As he headed back towards the hotel to “catch some sleep”, the huge billboard on top of the building caught fire. The clock tolled 11.30 pm. And the streetlights went off.

“Is it safe? Can they handle this?” he asked. The burnt flakes of the vinyl board were flying all around and there was a mini-stampede in the dark.

Standing near the hotel gate, the only source of light around, Lagan Deo Singh, a garment-shop owner, was gasping for breath in the smoke. “They are the ones who let the fire spread,” the mustachioed, elderly man croaked, pointing at the firemen.

Fire minister Pratim Chatterjee was walking into the hotel just then escorted by securitymen. “Who’s this man?” Singh asked. Thankfully, he was safely inside by the time Lagan Deo and the dozens around him had got the answer.

The anger seething in the shopkeepers had by now turned to resignation. Sheikh Aftab, who sells lemon water, was trying to figure out if he could take his place on the pavement the next day. “Doesn’t look like they would let us go near tomorrow,” he rued.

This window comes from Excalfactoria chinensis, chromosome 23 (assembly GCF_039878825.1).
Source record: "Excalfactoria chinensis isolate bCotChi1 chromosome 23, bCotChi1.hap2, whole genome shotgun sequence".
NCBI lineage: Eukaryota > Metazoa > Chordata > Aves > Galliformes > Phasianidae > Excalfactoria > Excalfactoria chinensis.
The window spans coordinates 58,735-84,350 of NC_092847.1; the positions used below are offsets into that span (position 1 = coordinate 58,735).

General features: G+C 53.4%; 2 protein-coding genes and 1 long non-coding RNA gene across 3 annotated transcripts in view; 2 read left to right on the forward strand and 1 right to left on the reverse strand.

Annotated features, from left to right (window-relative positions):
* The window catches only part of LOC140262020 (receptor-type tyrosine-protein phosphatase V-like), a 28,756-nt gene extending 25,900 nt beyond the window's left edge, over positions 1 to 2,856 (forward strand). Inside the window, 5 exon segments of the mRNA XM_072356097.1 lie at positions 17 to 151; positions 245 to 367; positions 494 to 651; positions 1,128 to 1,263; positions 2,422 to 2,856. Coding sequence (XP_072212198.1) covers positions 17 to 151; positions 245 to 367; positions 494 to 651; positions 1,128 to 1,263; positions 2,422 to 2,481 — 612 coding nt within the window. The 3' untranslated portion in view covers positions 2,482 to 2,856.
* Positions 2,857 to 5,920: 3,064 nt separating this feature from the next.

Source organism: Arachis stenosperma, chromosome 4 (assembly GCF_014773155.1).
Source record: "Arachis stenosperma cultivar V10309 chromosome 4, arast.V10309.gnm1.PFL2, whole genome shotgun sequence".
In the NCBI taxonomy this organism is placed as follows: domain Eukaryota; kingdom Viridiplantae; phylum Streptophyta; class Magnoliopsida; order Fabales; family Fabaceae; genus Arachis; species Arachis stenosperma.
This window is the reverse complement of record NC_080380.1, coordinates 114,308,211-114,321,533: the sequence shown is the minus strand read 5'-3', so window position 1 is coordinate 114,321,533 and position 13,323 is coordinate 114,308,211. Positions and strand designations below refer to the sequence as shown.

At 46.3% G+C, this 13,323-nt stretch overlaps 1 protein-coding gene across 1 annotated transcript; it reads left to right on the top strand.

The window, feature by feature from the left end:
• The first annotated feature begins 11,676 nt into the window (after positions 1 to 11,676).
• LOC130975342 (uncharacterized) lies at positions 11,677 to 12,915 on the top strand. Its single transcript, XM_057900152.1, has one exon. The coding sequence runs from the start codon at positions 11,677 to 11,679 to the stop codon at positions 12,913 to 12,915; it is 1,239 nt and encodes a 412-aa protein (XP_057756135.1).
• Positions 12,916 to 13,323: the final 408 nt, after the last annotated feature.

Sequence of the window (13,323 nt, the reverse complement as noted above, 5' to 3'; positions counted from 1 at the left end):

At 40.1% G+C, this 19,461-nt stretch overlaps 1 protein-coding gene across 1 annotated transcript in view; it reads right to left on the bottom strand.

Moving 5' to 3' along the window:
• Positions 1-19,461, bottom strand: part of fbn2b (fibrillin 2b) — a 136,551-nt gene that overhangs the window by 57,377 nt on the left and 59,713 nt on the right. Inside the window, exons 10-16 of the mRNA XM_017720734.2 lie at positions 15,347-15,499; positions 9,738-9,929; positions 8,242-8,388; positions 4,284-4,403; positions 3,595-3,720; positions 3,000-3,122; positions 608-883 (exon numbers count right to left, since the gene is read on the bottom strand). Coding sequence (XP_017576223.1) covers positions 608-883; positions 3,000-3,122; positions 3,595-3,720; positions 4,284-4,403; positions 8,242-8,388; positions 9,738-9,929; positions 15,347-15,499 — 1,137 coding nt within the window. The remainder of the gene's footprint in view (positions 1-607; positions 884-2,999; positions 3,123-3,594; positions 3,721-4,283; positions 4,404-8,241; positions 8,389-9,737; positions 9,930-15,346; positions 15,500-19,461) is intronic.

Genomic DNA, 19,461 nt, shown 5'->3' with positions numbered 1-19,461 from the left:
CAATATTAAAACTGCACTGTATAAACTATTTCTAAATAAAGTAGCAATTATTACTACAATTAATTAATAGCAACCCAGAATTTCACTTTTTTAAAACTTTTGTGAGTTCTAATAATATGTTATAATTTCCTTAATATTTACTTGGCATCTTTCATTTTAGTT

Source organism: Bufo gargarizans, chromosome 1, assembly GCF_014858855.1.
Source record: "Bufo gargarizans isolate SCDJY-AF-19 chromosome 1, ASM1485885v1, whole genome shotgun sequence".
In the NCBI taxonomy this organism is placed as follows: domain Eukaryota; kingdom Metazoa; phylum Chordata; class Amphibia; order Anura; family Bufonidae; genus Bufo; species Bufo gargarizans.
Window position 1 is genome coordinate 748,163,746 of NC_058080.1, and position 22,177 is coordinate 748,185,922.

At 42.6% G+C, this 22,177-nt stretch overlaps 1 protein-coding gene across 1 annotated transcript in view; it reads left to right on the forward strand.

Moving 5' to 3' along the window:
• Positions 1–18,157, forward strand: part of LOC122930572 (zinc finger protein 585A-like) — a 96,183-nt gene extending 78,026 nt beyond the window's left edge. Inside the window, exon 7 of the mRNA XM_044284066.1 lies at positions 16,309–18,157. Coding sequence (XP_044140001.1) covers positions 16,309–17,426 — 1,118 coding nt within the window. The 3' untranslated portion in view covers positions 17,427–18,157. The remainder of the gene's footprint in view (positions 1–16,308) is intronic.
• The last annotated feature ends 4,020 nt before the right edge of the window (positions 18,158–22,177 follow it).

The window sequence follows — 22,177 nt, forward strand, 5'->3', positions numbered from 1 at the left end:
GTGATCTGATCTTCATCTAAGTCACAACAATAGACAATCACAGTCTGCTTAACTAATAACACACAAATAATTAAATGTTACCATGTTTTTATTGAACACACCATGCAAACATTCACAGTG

Calcutta, April 23: 
Disasters as spectacular as the Firpo’s market blaze are often accompanied by scenes as dramatic as any created by the imaginations of film scriptwriters.

The Grand Hotel lobby was witness to such a human drama tonight, when two frail and old ladies were rescued from the ancient Leslie House that the fire had not spared.

Frightened and dumbstruck, the two women were bundled into the hotel by a large group of excited men in uniform and just ordinary people who were lending a helping hand.